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Walking

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We have pioneered a number of walking safaris in Maasailand and have worked closely with different Maasai communities to establish a number of campsites to support our clients who wish to do more than drive through the country on their way to the Maasai Mara Reserve. A combination of time spent walking and camping in the wilds with more conventional stays in a safari lodge in the Mara generally proves to be extremely rewarding for those who do it.

We have put together a series of walks, from a few hours to a week, to suit all abilities that provide interest and variety over open plains, through light thorn-bush, rocky hill slopes, highland forest and flat salt pans. The walks have also been designed to provide close encounters with a wide range of Kenya’s big game and a more intimate interaction with the birds, insects, reptiles and plant-life than is normally the case on a more conventional, motorised safari.

Walking in this area offers a range of experiences that most people miss on more conventional safaris and everyone who takes the time and puts in a bit of physical effort is rewarded with a far better understanding of the close interaction between the people, the flora and fauna that all make this part of Kenya such a special place. Walking in the bush provides people with a far more intimate and richer contact with the country than would otherwise be the case.

In all cases we employ local guides who have spent their lives growing up in the environment through which you walk and enjoy talking about their lives, their bush craft skills and the lives of their families. Spending time with people who have grown up living in harmony with the wild is a privilege and you will see and learn so much.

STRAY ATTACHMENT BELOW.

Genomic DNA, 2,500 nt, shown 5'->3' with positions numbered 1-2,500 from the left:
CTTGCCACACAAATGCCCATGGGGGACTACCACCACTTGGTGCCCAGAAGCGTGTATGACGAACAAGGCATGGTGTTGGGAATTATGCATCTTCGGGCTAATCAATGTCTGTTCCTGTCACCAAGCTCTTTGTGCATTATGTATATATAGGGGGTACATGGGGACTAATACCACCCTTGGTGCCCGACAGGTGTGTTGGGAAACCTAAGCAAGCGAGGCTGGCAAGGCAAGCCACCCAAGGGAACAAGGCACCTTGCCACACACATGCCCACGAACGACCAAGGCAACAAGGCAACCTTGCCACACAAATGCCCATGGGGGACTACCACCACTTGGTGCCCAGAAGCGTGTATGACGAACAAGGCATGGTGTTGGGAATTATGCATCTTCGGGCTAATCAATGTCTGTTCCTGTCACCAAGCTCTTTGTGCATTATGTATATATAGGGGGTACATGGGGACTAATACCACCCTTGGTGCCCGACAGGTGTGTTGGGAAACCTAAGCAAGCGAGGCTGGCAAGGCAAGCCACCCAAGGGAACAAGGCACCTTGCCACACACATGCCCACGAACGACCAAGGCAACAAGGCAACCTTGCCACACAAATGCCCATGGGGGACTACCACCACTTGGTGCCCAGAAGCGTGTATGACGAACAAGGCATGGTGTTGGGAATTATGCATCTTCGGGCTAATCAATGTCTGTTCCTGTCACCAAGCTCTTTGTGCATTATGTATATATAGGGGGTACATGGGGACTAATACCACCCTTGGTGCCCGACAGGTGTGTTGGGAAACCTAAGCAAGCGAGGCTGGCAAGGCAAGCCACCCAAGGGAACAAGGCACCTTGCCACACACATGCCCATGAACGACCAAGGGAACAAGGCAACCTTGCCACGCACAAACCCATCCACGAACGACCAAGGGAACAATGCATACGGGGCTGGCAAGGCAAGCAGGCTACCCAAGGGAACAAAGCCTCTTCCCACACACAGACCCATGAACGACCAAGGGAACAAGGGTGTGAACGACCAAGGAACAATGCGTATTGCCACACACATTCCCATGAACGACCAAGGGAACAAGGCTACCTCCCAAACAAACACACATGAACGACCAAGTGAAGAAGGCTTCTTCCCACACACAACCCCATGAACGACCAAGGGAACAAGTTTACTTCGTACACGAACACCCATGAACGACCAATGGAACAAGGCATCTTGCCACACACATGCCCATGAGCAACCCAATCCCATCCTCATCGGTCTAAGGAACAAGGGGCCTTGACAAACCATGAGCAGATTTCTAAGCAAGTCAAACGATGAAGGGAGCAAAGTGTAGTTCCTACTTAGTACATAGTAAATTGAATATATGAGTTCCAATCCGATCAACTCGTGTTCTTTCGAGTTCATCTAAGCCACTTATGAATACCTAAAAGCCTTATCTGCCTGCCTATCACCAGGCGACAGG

Our walks are centred in four areas: Maji Moto, the Siana Plains, the Loita Hills and the Lolgorien Plateau and are all very different. The first two are within a few miles of the main route down into the Maasai Mara whilst the latter are well off the beaten track, in some of the remotest areas of Maasailand. We stay close to villages that see little in the way of tourist traffic and they are still living, working villages where interaction with the people is far more genuine. Your presence in these places directly benefits the local communities as we pay fees directly to the community for them to use in funding local education and health projects.

With increasing pressure from tourist developments in and around the Mara Reserve, the growth in agriculture and demarcation of the land, the opportunity to walk freely through this wilderness area is one that is fast disappearing.